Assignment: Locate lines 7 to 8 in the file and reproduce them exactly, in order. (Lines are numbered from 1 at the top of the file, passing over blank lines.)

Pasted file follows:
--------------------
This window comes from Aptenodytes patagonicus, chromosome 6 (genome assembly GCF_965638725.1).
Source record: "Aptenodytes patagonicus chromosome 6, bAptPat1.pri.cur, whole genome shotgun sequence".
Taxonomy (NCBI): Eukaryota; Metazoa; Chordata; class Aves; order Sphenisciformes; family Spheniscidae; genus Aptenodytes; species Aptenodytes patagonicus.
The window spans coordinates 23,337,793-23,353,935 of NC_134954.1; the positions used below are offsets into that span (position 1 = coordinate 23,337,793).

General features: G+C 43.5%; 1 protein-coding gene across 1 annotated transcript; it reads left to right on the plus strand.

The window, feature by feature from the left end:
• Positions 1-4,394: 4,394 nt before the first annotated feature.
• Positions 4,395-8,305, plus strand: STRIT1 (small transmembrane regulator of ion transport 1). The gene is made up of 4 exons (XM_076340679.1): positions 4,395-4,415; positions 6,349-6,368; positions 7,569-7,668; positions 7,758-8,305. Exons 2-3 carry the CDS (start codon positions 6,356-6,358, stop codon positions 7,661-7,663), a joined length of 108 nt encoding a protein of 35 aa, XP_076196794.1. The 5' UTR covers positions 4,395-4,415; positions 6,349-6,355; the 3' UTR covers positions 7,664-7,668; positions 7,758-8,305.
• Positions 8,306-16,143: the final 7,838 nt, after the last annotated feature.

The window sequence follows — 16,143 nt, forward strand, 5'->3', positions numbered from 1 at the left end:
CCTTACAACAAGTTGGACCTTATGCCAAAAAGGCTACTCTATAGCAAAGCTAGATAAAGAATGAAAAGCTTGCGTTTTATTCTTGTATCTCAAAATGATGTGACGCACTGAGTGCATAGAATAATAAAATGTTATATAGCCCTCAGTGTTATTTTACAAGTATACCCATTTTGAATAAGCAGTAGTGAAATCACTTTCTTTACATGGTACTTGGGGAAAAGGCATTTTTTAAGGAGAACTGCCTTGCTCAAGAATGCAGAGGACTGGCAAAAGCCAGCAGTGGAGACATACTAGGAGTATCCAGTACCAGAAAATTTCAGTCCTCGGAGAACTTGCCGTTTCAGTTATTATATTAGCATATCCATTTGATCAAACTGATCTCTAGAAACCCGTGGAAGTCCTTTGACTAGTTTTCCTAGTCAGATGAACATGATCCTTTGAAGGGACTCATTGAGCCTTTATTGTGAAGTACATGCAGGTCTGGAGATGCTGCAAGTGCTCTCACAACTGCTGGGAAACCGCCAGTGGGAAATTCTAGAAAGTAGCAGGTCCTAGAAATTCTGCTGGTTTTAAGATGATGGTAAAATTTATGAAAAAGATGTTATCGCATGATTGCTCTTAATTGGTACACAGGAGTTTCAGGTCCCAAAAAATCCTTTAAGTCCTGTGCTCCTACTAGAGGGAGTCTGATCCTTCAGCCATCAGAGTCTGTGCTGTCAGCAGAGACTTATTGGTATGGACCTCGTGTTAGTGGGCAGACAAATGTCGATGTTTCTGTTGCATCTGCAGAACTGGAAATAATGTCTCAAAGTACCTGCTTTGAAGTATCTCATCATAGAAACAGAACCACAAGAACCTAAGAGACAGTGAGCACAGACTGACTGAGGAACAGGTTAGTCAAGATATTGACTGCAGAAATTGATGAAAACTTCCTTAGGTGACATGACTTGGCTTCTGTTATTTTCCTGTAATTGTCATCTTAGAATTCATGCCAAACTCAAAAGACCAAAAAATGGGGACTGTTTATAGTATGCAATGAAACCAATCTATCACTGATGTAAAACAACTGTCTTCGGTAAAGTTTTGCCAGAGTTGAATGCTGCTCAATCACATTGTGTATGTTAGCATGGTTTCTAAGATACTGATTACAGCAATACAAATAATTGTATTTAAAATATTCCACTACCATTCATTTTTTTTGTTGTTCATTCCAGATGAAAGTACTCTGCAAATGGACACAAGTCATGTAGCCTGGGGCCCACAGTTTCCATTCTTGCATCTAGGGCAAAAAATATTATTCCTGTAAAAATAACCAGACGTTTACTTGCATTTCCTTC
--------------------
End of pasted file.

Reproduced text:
• Positions 1-4,394: 4,394 nt before the first annotated feature.
• Positions 4,395-8,305, plus strand: STRIT1 (small transmembrane regulator of ion transport 1). The gene is made up of 4 exons (XM_076340679.1): positions 4,395-4,415; positions 6,349-6,368; positions 7,569-7,668; positions 7,758-8,305. Exons 2-3 carry the CDS (start codon positions 6,356-6,358, stop codon positions 7,661-7,663), a joined length of 108 nt encoding a protein of 35 aa, XP_076196794.1. The 5' UTR covers positions 4,395-4,415; positions 6,349-6,355; the 3' UTR covers positions 7,664-7,668; positions 7,758-8,305.